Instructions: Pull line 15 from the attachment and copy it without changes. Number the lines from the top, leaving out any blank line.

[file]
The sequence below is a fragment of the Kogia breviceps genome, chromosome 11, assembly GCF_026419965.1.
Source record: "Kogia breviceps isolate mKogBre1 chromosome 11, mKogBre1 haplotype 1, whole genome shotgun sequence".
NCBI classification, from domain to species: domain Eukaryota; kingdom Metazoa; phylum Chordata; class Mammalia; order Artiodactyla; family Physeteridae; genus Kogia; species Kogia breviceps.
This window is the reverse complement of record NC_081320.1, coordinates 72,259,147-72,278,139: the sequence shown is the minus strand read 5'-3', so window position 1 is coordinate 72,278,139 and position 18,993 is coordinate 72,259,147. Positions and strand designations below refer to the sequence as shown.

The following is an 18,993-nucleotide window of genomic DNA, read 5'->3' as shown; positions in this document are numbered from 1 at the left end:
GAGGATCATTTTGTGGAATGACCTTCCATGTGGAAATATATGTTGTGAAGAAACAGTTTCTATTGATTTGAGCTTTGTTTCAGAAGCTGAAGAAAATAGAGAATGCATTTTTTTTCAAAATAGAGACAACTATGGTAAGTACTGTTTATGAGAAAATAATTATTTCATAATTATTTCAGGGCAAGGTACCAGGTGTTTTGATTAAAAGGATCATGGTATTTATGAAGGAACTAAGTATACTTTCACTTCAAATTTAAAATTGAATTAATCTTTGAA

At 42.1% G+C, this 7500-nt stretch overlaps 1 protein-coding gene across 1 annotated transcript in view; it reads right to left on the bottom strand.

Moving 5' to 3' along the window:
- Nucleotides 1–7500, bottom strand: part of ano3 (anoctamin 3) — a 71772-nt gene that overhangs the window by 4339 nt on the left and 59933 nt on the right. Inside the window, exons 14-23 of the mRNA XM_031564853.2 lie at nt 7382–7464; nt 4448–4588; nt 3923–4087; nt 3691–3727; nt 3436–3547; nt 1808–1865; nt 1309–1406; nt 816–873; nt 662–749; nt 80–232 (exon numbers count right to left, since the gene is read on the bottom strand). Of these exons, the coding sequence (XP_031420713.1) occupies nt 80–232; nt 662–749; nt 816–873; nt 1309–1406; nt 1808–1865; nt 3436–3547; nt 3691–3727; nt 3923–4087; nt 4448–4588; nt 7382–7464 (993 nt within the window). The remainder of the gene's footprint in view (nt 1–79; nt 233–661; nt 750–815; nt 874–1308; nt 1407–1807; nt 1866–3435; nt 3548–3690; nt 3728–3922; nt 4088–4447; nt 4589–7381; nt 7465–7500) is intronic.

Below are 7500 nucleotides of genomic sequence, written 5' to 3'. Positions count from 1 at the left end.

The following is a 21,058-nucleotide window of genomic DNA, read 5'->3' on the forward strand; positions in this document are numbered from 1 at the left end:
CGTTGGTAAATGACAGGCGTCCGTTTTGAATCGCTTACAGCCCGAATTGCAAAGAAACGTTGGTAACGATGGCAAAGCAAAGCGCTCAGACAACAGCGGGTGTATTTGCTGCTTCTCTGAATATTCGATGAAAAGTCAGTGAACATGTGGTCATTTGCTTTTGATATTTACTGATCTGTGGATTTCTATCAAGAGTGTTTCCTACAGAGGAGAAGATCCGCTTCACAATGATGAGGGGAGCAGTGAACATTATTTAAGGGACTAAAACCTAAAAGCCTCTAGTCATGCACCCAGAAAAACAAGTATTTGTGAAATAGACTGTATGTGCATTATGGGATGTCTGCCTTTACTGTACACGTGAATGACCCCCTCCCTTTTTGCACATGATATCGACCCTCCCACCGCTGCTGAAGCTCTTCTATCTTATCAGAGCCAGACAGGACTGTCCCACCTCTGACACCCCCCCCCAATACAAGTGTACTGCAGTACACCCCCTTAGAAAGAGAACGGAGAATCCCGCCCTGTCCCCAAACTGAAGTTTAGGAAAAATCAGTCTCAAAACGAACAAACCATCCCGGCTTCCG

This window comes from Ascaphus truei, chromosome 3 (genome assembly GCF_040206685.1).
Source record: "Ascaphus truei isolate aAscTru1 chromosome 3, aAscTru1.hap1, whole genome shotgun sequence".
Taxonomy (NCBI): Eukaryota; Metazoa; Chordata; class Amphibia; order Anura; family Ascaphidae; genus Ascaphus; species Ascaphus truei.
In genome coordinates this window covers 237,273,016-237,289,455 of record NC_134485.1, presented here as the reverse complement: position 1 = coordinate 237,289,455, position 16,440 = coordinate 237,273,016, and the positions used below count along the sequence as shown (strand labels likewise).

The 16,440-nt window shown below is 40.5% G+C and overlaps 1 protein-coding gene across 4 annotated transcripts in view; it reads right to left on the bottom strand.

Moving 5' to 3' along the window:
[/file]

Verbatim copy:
Taxonomy (NCBI): Eukaryota; Metazoa; Chordata; class Amphibia; order Anura; family Ascaphidae; genus Ascaphus; species Ascaphus truei.